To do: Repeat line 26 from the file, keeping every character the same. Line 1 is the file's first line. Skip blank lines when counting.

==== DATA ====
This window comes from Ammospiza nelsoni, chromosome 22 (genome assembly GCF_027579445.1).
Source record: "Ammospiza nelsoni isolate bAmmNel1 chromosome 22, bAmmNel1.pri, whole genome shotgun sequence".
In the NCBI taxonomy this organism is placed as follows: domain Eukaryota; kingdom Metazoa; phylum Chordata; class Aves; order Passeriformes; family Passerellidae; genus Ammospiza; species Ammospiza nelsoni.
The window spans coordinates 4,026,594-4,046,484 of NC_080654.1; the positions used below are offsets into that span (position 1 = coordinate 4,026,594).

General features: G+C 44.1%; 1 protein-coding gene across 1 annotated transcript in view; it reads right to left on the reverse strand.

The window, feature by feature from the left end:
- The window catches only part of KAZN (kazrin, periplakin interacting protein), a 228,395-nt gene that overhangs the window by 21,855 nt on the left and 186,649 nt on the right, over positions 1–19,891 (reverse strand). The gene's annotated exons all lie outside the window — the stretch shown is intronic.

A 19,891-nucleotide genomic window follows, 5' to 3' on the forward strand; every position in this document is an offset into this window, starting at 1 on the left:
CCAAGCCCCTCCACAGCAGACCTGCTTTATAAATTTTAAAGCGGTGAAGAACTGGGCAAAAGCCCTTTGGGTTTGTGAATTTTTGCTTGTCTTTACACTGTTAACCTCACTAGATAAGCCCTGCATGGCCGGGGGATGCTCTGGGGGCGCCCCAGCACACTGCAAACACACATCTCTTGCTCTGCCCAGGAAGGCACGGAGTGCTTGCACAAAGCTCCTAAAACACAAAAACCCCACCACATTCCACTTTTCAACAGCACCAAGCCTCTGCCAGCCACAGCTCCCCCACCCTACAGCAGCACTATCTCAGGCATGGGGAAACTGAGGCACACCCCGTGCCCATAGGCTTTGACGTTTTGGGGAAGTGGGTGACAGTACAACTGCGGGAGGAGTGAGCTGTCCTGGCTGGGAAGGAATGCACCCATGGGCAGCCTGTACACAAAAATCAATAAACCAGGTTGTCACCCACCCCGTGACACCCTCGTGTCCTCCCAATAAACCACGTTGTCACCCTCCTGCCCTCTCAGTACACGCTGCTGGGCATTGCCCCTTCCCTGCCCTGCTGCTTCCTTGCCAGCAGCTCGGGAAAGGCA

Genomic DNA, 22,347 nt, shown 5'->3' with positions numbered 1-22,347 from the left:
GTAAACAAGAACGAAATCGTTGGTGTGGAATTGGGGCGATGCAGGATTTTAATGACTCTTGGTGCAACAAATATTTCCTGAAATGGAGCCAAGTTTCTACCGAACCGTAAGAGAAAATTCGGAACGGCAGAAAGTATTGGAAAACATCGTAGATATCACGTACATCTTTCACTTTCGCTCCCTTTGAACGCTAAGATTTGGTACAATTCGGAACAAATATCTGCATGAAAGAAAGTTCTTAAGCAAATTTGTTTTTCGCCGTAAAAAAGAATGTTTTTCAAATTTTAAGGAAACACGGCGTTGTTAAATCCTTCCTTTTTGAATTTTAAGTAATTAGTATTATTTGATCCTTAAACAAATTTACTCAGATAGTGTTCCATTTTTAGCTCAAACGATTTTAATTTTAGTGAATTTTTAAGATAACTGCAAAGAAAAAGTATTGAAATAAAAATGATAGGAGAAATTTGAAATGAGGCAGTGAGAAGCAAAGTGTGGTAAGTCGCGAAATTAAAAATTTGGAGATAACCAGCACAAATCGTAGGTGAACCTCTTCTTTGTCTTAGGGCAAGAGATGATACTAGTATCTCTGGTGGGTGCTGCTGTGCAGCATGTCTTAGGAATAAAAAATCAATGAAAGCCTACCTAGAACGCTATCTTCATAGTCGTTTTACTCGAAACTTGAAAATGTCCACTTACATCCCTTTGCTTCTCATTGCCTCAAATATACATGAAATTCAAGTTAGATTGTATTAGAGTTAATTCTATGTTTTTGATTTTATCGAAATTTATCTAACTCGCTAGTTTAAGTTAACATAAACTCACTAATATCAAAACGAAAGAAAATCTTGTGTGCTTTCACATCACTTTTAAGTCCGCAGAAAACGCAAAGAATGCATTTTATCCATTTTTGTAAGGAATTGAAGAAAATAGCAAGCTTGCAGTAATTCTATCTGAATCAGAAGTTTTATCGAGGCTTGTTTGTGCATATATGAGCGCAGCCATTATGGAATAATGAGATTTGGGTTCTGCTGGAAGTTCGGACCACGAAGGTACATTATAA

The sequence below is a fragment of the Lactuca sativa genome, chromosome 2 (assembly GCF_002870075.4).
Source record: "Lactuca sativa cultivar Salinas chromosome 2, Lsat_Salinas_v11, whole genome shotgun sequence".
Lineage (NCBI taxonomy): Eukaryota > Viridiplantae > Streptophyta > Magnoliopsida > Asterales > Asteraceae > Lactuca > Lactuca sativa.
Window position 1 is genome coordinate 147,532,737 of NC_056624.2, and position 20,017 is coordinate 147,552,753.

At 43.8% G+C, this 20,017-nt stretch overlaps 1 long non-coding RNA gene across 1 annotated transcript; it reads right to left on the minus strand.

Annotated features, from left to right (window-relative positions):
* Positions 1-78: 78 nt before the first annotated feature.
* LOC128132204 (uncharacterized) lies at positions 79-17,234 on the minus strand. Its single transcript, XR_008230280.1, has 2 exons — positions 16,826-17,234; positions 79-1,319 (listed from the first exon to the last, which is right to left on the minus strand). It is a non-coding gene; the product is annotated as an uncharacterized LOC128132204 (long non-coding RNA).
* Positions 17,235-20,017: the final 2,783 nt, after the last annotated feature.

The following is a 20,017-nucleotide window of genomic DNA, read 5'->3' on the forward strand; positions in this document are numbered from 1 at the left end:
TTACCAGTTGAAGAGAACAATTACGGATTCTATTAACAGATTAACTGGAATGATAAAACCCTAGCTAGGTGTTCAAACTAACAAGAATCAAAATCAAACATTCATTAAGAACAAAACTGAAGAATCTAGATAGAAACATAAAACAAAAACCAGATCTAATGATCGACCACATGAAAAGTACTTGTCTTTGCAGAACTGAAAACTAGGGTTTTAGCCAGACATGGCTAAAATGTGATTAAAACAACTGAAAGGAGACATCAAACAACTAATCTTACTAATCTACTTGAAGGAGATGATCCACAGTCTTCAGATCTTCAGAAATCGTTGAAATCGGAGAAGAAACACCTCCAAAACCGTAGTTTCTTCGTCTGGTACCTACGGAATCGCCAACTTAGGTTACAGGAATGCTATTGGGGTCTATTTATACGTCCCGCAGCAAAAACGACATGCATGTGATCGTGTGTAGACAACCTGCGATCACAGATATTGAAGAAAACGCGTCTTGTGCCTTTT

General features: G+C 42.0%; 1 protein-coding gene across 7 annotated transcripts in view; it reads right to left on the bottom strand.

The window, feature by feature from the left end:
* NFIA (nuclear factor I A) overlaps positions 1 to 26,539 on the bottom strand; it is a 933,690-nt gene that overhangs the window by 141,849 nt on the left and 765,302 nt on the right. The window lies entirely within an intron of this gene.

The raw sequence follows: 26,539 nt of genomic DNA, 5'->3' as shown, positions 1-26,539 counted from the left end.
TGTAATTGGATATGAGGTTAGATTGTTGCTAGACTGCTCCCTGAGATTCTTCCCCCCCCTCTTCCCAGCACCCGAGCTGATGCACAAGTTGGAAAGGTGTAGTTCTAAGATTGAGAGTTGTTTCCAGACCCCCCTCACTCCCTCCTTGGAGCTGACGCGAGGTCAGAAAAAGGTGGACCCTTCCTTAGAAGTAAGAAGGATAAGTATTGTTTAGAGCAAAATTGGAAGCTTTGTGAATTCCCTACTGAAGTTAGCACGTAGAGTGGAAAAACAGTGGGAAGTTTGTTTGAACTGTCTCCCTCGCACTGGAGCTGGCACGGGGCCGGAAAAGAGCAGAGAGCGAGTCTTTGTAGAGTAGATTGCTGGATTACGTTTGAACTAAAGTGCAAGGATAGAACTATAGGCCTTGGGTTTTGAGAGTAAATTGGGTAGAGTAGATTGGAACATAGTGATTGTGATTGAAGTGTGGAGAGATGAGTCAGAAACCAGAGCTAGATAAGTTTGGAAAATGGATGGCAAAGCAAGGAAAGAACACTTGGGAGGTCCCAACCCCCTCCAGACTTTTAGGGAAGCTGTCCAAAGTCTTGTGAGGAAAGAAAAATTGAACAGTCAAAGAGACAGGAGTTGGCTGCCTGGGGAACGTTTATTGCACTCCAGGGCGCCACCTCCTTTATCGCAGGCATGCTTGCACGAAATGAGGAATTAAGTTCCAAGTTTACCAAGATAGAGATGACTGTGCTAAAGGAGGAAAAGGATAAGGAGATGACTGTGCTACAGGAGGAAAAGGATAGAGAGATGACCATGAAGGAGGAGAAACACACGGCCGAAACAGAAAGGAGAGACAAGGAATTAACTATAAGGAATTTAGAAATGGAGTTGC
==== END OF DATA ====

The raw sequence follows: 26,539 nt of genomic DNA, 5'->3' as shown, positions 1-26,539 counted from the left end.